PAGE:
Probably the oldest tool known to mankind dating back over 2 million years, the venerable hammer has proven that it has staying power It is arguably the most important and basic tool used on a daily basis
Although the materials used in the construction of a hammer have evolved over time, the basic design has not changed a whole heck of a lot. Function, durability and ease of use are the main qualities to consider when choosing a hammer.
Anatomy of a Hammer
Head: Hammer heads are commonly made of forged, heat-treated, high-grade steel. Mallets (technically part of the hammer family) have wooden, rubber or plastic heads.
Striking Face: These range from the smooth face most often found in multipurpose claw hammers, to the milled/checkered face of a framer hammer which grips the nail head and reduces glancing blows. The double-faced dead blow (one face steel, the other rubber) and the massive hit-the-side-of-a-barn face of an engineer hammer or sledge hammer are other face variations.
Claw: Claw hammers are named after the two narrowing “claws” of steel opposite the striking face. The slot between these two claws looks like a thing “v” and is used to grip and pull nails. The two common types of nail hammers both have claws, but in different configurations. Curved claw hammers allow you to pull nails using an easy rocking motion, as the curve acts as a fulcrum. Straight claw hammers, commonly called “rip hammers”, are designed to rip apart nailed structures.
Handle: The stiffer the handle material, the more the force of your blow will be delivered directly to its target. However, more flexible materials absorb shock and thus reduce stress on the user’s hand, wrist and arm. Most folks who hammer a lot prefer wooden (usually select hickory) handles for their superior shock absorption. Stiffer handles such as fiberglass, steel or graphite, are commonly jacketed with a cushion to absorb some of the shock.
Hammers come in many different shapes and forms. Holland offers a variety of all of these styles of hammers:
Nail Hammer: Used for general carpentry, household chores and nail pulling; should be used only with non-hardened, common or finishing nails. Curved claw offers leverage in removing nails and can also cradle a 2×4.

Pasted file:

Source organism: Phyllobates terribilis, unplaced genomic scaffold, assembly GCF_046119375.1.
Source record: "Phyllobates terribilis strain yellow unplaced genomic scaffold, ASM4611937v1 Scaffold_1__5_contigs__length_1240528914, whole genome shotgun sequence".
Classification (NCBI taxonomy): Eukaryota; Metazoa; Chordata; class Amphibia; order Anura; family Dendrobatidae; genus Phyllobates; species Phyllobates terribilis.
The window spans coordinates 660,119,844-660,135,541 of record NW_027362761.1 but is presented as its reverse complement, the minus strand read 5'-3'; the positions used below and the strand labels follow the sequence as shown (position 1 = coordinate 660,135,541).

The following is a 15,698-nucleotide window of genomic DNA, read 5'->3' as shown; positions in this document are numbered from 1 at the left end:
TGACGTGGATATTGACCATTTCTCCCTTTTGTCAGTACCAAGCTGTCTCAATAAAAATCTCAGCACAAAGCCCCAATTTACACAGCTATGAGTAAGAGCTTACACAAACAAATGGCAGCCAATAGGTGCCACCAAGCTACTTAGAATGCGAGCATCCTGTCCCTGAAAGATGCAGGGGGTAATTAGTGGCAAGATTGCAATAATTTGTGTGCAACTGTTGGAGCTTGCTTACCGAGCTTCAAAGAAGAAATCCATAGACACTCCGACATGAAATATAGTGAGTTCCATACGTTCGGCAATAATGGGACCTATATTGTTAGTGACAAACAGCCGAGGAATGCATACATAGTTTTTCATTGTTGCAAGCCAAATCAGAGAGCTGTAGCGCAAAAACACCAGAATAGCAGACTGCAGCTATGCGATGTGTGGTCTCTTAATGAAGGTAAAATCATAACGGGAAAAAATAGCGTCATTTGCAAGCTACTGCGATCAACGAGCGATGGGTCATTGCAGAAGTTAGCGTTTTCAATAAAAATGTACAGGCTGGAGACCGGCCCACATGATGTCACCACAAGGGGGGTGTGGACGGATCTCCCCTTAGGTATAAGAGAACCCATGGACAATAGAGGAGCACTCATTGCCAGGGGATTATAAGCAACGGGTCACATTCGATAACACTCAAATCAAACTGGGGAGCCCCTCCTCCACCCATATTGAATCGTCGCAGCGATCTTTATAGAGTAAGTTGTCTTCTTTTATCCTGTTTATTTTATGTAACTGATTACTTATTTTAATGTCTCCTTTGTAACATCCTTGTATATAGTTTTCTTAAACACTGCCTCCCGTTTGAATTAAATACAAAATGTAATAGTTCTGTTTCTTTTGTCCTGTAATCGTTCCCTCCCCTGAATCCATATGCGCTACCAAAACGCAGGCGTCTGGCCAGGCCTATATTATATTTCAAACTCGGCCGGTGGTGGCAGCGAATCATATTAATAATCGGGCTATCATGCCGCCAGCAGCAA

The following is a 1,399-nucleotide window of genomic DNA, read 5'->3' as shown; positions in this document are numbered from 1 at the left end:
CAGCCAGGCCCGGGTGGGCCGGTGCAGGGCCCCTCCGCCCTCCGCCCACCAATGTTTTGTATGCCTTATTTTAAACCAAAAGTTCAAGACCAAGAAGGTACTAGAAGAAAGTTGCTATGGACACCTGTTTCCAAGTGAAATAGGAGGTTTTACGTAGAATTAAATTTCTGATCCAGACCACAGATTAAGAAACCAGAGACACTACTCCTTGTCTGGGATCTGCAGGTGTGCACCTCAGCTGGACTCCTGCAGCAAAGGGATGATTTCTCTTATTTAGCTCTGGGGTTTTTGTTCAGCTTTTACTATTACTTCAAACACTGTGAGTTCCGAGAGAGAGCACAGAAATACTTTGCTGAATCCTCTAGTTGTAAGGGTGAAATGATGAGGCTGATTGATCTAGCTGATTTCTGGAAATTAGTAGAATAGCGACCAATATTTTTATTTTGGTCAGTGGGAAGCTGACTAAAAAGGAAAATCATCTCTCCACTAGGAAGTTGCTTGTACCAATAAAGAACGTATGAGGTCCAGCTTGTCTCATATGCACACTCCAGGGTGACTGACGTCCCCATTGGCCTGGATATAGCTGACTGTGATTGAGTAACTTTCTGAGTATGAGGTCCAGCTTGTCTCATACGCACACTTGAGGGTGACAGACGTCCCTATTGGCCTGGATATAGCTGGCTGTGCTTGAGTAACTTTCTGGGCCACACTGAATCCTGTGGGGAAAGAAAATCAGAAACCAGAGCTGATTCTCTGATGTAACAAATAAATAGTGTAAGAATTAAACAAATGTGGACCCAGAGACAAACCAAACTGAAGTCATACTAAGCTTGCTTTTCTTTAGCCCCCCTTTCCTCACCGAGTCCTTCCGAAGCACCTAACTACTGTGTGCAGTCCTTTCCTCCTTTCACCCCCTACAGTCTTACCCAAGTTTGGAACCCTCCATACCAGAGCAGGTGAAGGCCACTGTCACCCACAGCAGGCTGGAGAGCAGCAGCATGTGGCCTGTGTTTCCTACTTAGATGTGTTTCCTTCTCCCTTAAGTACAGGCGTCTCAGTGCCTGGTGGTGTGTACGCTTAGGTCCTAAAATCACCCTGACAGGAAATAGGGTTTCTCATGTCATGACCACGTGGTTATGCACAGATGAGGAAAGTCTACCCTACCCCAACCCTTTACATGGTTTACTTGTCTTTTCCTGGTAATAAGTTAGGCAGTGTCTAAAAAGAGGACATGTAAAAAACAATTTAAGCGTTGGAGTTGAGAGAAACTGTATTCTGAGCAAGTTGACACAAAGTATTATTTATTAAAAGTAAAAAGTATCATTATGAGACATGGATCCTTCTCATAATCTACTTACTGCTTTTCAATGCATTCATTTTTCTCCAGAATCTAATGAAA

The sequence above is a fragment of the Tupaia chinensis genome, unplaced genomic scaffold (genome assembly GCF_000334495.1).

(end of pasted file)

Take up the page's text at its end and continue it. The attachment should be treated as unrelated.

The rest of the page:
Rip Hammer: Used mainly by professionals for ripping apart wooden components and demolition work. Available with milled or waffled faces to grip the nail head and reduce the effect of glancing blows and flying nails.
Finishing Hammer: Used for general carpentry, finishing and cabinet making; smooth striking face so errant strikes don’t leave marks on wood.
Tack Hammer: Used for furniture upholstery and to drive small nails and tacks. Round face is designed to pick up nails and tacks, while the narrow square head is used to drive them. Often comes with a magnetized head.
Ball Peen Hammer: Used with cold chisels for riveting, center punching and forming unhardened metal work. Designed with a regular striking face on one end and rounded or half ball on opposite end instead of a claw.
Sledgehammer: Used for jobs where great force is required such as breaking up concrete or driving heavy spikes. Double-face sledgehammers feature two identical faces; single-face sledgehammers have one flat face for striking and one wedge-shaped face for splitting wood.
Hand Drilling Hammer: Has short handles and is used for pounding hardened nails into concrete or for using with tools that drive nails and pins into concrete or brick.
Mallet: Has rubber, plastic, wooden or rawhide head and is used to drive chisels or hammer joints together. Used where a metal hammer might damage a surface and available in a variety of shapes and sizes for specific tasks.
Soft-Face Hammer: Used for assembling furniture, setting dowels and wood projects that require non-marring blows. Most feature a soft and hard replaceable head.
Bricklayer’s Hammer: Used for setting or splitting bricks, and chipping mortar from bricks. Features a curved, chisel-like pick and a small, square striking surface.
Shingler’s Hammer: Drives roofing nails, assures proper shingle spacing, and trims composition and fiberglass shingles.
Drywall Hammer: Used to score, sheet and set nails for drywall work. Features a scored head and a notched blade instead of a claw; the notch in the blade removes exposed nails.
Basic Hammer Wielding
- Hold the hammer firmly, as far away from the head as you can hold it and still have a good grip.
- For full driving power and to protect your wrists from injury, swing the hammer from your elbow.
- Keep your eye on the target while swinging and strike the target squarely.
- For safety, wear eye protection and avoid glancing blows.
When selecting a hammer, first decide what kind of hammer your job requires and the handle type. Consider if the hammer if the right weight for you, how is the balance between the handle and the head and how the handle itself feels in your hand. These factors are not just about the pleasure of using a well-designed hammer….if you plan to use it for hours at a time, good design will reduce fatigue and minimize strain.